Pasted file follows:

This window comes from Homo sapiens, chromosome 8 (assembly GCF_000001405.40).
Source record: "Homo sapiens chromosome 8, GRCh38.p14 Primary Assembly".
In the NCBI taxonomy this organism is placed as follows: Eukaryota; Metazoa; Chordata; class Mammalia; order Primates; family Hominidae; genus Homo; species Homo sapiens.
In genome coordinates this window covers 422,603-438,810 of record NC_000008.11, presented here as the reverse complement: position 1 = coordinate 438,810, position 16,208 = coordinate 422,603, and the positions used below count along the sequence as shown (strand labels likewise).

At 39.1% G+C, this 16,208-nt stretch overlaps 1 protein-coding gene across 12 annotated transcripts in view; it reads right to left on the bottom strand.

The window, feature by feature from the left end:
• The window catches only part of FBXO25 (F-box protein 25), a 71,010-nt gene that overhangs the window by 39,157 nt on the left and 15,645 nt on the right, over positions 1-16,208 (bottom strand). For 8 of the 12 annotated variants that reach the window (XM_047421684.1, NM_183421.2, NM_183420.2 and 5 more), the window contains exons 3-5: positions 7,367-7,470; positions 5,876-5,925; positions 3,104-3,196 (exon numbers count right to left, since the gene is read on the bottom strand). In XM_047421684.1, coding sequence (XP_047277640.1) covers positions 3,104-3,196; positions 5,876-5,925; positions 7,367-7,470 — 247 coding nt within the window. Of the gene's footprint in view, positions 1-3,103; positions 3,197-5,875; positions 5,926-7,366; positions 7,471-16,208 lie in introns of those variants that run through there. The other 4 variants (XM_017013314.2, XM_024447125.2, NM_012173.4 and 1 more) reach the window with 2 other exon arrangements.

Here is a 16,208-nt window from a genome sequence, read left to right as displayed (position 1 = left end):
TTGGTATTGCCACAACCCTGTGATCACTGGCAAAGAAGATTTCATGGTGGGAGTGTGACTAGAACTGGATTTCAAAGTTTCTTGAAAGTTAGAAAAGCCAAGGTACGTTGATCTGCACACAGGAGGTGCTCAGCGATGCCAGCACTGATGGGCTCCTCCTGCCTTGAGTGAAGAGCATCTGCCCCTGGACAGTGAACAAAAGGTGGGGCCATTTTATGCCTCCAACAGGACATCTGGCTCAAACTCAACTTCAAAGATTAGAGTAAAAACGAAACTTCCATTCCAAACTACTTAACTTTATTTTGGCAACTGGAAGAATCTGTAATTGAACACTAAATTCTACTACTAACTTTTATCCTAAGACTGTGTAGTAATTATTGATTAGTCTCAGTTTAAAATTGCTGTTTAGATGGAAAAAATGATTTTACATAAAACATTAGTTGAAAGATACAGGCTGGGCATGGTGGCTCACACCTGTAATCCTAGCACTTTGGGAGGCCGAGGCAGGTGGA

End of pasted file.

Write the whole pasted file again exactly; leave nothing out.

This window comes from Homo sapiens, chromosome 8 (assembly GCF_000001405.40).
Source record: "Homo sapiens chromosome 8, GRCh38.p14 Primary Assembly".
In the NCBI taxonomy this organism is placed as follows: Eukaryota; Metazoa; Chordata; class Mammalia; order Primates; family Hominidae; genus Homo; species Homo sapiens.
In genome coordinates this window covers 422,603-438,810 of record NC_000008.11, presented here as the reverse complement: position 1 = coordinate 438,810, position 16,208 = coordinate 422,603, and the positions used below count along the sequence as shown (strand labels likewise).

At 39.1% G+C, this 16,208-nt stretch overlaps 1 protein-coding gene across 12 annotated transcripts in view; it reads right to left on the bottom strand.

The window, feature by feature from the left end:
• The window catches only part of FBXO25 (F-box protein 25), a 71,010-nt gene that overhangs the window by 39,157 nt on the left and 15,645 nt on the right, over positions 1-16,208 (bottom strand). For 8 of the 12 annotated variants that reach the window (XM_047421684.1, NM_183421.2, NM_183420.2 and 5 more), the window contains exons 3-5: positions 7,367-7,470; positions 5,876-5,925; positions 3,104-3,196 (exon numbers count right to left, since the gene is read on the bottom strand). In XM_047421684.1, coding sequence (XP_047277640.1) covers positions 3,104-3,196; positions 5,876-5,925; positions 7,367-7,470 — 247 coding nt within the window. Of the gene's footprint in view, positions 1-3,103; positions 3,197-5,875; positions 5,926-7,366; positions 7,471-16,208 lie in introns of those variants that run through there. The other 4 variants (XM_017013314.2, XM_024447125.2, NM_012173.4 and 1 more) reach the window with 2 other exon arrangements.

Here is a 16,208-nt window from a genome sequence, read left to right as displayed (position 1 = left end):
TTGGTATTGCCACAACCCTGTGATCACTGGCAAAGAAGATTTCATGGTGGGAGTGTGACTAGAACTGGATTTCAAAGTTTCTTGAAAGTTAGAAAAGCCAAGGTACGTTGATCTGCACACAGGAGGTGCTCAGCGATGCCAGCACTGATGGGCTCCTCCTGCCTTGAGTGAAGAGCATCTGCCCCTGGACAGTGAACAAAAGGTGGGGCCATTTTATGCCTCCAACAGGACATCTGGCTCAAACTCAACTTCAAAGATTAGAGTAAAAACGAAACTTCCATTCCAAACTACTTAACTTTATTTTGGCAACTGGAAGAATCTGTAATTGAACACTAAATTCTACTACTAACTTTTATCCTAAGACTGTGTAGTAATTATTGATTAGTCTCAGTTTAAAATTGCTGTTTAGATGGAAAAAATGATTTTACATAAAACATTAGTTGAAAGATACAGGCTGGGCATGGTGGCTCACACCTGTAATCCTAGCACTTTGGGAGGCCGAGGCAGGTGGA